October 20, 2020

RIA regulations: 5 ways to move forward

Amit Trivedi
Owner, Karmayog Knowledge Academy

The last week of September, 2020 saw a sudden rise in a certain activity that many mutual fund distributors were not prepared for – changing the names of their respective firms. This was triggered by a letter sent by AMFI (Association of Mutual Funds in India) to all the AMFI Registered mutual fund distributors. Suddenly, an amendment issued by SEBI (Securities and Exchange Board of India) to the SEBI Investment Adviser Regulations, 2013 was in the news. There have been many discussions and write ups about the regulations since. Network FP also invited three prominent panellists for a discussion on the road ahead for Mutual Fund Distributors and Investment Advisors. The panellists for the discussion were Mr. Dhruv Mehta, Chairman-FIFA, Mr. Lovaii Navlakhi, Chairman-ARIA and Mr. Sandeep Parekh, Managing Partner, Finsec Law Advisors.

Some questions still remain in the minds of many. The chief question bothering many is about the future of this business, by whatever name one calls it – distribution of financial products or investment advisory business. So, let us first tackle that. As of October 2020, there are 1,345 SEBI registered investment advisers (including individuals and non-individuals). At the same time, there are just over 1,00,000 ARN holders (once again, including individuals and non-individuals). As against that, there are more than 43.50 crore PAN cards issued in the names of individuals, as on 31st March 2019 (Source: Income tax Department – PAN allotment statistics up to 31.03.2019). A simple calculation is enough to realize the size of the opportunity.

Having said that, let us look at some provisions that apply to both the distributors as well as investment advisors.

1. Nomenclature:

a) What words are allowed in the name of an MFD’s firm?

There is a lot of confusion about the name. As mentioned earlier, AMFI sent a letter to all the ARN holders to change the name of the firm to comply with the IA regulations. This was done in light of some provisions in the SEBI Investment Advisers Regulations. An MFD is required to read the regulations and understand the spirit of the same while changing the name of the entity. Broadly, avoid using words in the name that indicate that you are either an investment advisor or financial planner. This is in line with various other regulations of SEBI, which could be related to naming of mutual fund schemes (true to label) or even regarding the naming of listed companies, where the words used in the name must be indicative of the business the firm is in. This regulation was introduced after the infrastructure boom, when many companies rushed to change their names to include words like “infra”, “projects”, etc. in the names.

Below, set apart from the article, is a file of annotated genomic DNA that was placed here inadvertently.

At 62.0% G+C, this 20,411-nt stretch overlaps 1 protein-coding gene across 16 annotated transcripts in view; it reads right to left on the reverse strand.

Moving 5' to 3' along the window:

SEBI has not authorized any entity like AMFI or ARIA or FIFA or CAMS or this panel to approve which names are fine. At the same time, many asset management companies, the various associations of MFDs and AMFI are trying to help the MFDs in this matter.

2.The Business of MFDs:


a) Can MFDs give any kind of advice to their clients?

There are three important places where the regulations talk about investment advice with respect to the MFDs:

i. Under the SEBI Investment Adviser Regulations, 2013 mutual fund distributors are exempted from registering as investment advisors so long as the advice offered to the clients is incidental to the primary activity of distribution of mutual funds.

ii. SEBI Prohibition of Fraudulent and Unfair Trade Practices consider mis-selling in mutual funds as a fraudulent practice. This clause was subsequently broadened to include all securities. The regulation defines mis-selling as under:

For the purpose of this clause, “mis-selling” means sale of securities or services relating to securities market by any person, directly or indirectly, by –

  • knowingly making a false or misleading statement, or
  • knowingly concealing or omitting material facts, or
  • knowingly concealing the associated risk, or
  • not taking reasonable care to ensure suitability of the securities or service to the buyer.

 iii.  Under the SEBI circular about due diligence of distributors, the following is detailed

In this respect, customer relationship and transactions shall be categorized as:

  • Advisory – where a distributor represents to offer advice while distributing the product, it will be subject to the principle of ‘appropriateness’ of products to that customer category. Appropriateness is defined as selling only that product categorization that is identified as best suited for investors within a defined upper ceiling of risk appetite. No exception shall be made
  • Execution only – in case of transactions that are not booked as ‘advisory’, it shall still require: